August 16, 2018
The Soča is arguably the most beautiful river in Slovenia, and one that draws visitors from around the world to enjoy the many delights it offers, as outlined below, and in alphabetical order. Whatever you decide to do, any town you’ll be staying in – Bovec, Tolmin, Kobarid – will have the infrastructure to offer any help you need in terms of booking a tour, equipment or guide (such as the wonderful Katija Rogelj, who helped write this and was interviewed earlier this year on her work in this area).
If you’re looking for something more general, then check out our earlier story, Bovec in General, while if you want to paraglide over the whole area, then take a look at our interview with a man who’s been doing that for more than 30 years here.
1. CanyoningCanyoning, as the name suggests, is the adventure sport of walking or swimming along a river and exploring its canyons, often sliding down the water-smoothed rocks or jumping off ledges and into the pools below. There are obvious dangers to this if you don’t know the area, or the current conditions of the pools in terms of water depth, rocks and debris, but these can be avoided by hiring a guide or going on an organised trip, where you’ll be sure to visit to best spots on the river for this activity. You can learn more about canyoning at Kata Adventures here.
Not everyone wants to get wet, and it’s fair to say that the River Soča is rather cold, so some prefer to watch it flow on dry land. One way to do this, and explore more of the area, faster, is to take a bike, or rent one in Bovec, and follow the various roads and trails on two wheels. There are well-signed routes for every taste, from the laid back to extreme, and maps at local tourist offices. Just be sure to take a swimsuit in case you need to cool off.
Rivers means fish, and the Soča and it’s many tributaries offer near endless possibilities for fly fishing, with marble trout, grayling and rainbow trout being the most prized catches of the day. Note, however that you can’t just fish anywhere, and that it’s forbidden outside the two areas controlled by the Zavod za ribištvo Slovenije (Fisheries Research Institute of Slovenia) and Ribiška družina Tolmin (Angling Club of Tolmin). You can buy a fishing license from a tourist office, or online here, and full details of the areas where fishing is permitted, the open seasons, and the species to expect can be found here. The local rout (postrvi) is also on the menu at many restaurants, as are other specialties like potatoes (čompe) often served with cottage cheese (skuta), as well as something called krafi, which are like dumplings that are often filled with pear or apple. If you'd like to learn more about fly-fishing in Slovenia, then you can read our interview with Robert Redding of Water Man Adventures here.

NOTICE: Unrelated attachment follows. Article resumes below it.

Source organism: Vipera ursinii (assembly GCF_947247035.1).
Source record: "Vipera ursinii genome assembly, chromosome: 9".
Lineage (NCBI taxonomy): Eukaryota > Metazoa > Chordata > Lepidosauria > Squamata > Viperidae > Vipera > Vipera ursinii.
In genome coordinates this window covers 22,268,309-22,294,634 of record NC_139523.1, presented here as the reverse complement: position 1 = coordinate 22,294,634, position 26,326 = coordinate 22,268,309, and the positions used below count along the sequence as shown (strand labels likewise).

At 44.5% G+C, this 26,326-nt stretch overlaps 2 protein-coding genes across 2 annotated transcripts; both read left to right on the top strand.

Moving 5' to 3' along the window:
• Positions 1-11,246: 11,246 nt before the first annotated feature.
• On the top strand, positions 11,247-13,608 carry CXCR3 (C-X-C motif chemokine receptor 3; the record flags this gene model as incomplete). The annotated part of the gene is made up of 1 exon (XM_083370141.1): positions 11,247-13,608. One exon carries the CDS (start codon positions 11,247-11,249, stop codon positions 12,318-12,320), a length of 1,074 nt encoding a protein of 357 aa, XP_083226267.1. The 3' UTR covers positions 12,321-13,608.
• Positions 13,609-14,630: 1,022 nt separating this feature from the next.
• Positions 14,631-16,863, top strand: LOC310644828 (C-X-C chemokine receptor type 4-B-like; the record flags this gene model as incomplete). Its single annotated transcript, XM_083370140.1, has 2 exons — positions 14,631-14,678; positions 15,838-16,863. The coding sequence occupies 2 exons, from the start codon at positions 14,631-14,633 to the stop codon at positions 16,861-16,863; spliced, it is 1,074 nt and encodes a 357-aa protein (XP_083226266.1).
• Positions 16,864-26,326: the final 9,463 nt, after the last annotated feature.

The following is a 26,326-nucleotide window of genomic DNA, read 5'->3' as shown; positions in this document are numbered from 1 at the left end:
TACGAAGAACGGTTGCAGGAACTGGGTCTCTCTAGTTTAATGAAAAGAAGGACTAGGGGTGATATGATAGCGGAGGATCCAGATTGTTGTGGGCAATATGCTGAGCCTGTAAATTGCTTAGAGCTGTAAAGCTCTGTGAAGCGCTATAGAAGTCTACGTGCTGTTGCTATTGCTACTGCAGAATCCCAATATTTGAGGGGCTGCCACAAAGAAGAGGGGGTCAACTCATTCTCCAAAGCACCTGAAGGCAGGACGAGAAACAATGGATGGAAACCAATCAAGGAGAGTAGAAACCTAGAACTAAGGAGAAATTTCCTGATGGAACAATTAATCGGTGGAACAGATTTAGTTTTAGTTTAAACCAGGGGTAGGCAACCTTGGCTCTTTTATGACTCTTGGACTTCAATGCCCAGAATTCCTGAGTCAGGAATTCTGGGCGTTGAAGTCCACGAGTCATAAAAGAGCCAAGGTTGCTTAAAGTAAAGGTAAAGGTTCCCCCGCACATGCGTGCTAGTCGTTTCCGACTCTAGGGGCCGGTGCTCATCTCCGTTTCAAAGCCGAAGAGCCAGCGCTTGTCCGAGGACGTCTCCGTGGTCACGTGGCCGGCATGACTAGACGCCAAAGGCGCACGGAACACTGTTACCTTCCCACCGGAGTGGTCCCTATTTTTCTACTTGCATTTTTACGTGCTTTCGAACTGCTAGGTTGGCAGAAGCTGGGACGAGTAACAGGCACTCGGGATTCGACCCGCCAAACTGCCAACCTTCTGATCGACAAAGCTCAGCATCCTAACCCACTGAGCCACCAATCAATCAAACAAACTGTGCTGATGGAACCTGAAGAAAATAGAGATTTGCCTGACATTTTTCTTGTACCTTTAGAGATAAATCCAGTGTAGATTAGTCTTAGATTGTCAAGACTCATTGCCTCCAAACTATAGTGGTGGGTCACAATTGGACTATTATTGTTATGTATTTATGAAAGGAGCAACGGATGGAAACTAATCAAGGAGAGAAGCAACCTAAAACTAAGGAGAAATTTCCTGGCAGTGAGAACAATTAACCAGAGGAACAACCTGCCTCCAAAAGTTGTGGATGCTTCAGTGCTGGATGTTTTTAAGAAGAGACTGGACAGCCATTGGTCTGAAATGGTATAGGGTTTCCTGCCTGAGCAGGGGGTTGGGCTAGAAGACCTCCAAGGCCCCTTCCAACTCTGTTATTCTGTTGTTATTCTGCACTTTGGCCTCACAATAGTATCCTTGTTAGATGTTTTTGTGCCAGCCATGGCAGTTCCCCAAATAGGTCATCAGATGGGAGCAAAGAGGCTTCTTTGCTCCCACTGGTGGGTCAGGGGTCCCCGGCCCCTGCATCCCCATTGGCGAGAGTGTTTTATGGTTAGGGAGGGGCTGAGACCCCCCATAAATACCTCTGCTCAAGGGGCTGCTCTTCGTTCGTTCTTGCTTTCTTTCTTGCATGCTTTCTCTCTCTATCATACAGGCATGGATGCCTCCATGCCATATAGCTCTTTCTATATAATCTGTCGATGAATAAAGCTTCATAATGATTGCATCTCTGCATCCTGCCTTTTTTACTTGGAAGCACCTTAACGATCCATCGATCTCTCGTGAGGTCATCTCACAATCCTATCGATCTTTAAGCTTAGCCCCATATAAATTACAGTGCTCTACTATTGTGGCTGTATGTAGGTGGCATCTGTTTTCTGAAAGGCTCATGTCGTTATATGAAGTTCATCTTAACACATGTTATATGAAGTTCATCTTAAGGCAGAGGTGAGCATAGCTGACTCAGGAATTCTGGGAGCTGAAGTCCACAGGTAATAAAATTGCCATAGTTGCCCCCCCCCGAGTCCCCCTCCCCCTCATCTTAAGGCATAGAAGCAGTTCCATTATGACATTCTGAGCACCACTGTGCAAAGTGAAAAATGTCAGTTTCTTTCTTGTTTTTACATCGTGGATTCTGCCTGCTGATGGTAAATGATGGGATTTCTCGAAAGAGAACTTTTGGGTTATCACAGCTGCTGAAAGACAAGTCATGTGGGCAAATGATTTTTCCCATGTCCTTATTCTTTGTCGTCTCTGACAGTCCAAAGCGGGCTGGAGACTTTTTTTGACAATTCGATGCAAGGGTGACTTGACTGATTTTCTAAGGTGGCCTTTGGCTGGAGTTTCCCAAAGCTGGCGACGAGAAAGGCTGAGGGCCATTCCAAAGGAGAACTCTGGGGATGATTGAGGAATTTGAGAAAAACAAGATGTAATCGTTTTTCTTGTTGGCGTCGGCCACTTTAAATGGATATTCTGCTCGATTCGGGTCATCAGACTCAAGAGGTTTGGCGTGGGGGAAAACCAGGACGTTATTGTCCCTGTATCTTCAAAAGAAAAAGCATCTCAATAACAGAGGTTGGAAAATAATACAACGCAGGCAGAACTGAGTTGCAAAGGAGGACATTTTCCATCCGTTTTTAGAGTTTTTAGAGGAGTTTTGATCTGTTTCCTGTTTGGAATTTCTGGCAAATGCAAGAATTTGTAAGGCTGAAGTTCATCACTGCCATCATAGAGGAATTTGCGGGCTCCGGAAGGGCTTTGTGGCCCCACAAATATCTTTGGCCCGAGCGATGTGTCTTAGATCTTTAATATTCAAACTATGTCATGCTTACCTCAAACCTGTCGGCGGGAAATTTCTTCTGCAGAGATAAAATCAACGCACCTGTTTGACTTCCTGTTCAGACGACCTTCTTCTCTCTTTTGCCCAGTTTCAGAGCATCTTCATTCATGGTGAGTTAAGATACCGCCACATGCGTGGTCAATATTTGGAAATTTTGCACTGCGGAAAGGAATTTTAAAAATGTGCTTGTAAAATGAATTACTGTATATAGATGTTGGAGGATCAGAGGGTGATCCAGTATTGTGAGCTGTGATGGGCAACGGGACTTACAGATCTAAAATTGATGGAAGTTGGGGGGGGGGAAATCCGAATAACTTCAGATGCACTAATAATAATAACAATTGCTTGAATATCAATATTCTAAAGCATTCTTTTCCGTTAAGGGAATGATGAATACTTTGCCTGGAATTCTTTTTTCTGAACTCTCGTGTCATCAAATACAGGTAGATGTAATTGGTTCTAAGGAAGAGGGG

While for many the name Soča conjures up images of the copper blue river and various adventure sports, for others it’s indelibly linked with the First World War, and the 12 Battles of the Isonzo that raged in the hills and valleys from 1915 to 1917, killing over half a million people, including around 30,000 ethnic Slovenes. The area has numerous monuments to the dead, and many sites related to the war that can be visited. A good place to start is the Walk of Peace (Pot Miru), which follows the Izonzo Front, and the related website, with details of the walks, guided tours, and sights, can be found here. Readers interested in this aspect of Soča’s history are also advised to pick up a copy of Hemingway’s A Farewell to Arms, which includes an account of the Battle of Caporetto that took place near Kobarid.
Soča and its tributaries offer a range of options for kayakers, from calm stretches suitable for beginners to rapids that should only be attempted by experienced river folk, and there are plenty of companies in Bovec that can arrange a trip for you, and supply all of the equipment, as well as a guide. Wherever you choose to put your boat in the river be sure to respect the water and err on the side of caution if given the chance, as there are some very difficult stretches. Also bear in mind that the vast majority of kayaking accidents take place when alcohol has been consumed, so best save that for the end of the day. You can learn more about kayaking at Kata Adventures here.
If you don’t feel up to white water kayaking, then a safer way to get some of the same thrills is to go rafting with a guide who knows how to read the river and can ensure you see the wild beauty of the Soča without the risk. You can learn more about rafting at Kata Adventures here.
Snorkelling isn’t just for the ocean, and the crystal clear waters of the Soča mean there’s much to see below the surface of the river. You can learn more about snorkelling at Kata Adventures here.
Stand-up paddle boarding, or supping, is an increasingly common sight on the waters of Slovenia, whether sea, lake or river, and so it’s no surprise you can try this relatively new sport on the River Soča.
Perhaps the cheapest and easiest way to enjoy the river is just to take a swimsuit and relax in the water, with many quiet spots that are suitable for swimming, including, as shown in the first video below, for small children, while the second shows something more exciting.
If rafting seems too thrilling, and swimming too much of a chore, then what better way to chill than by sitting in or on an inflatable tube and drifting down the river, going at the speed of the water? You can learn more about tubing at Kata Adventures here.
The blue waters and green surroundings make the Soča an ideal spot to photograph, making it easy to fill up your Facebook, Instagram or friends’ email accounts with shots like those shown below (with lots more found here).
You can learn more about the Soča at various places online, but perhaps the best place to start is the official tourist website.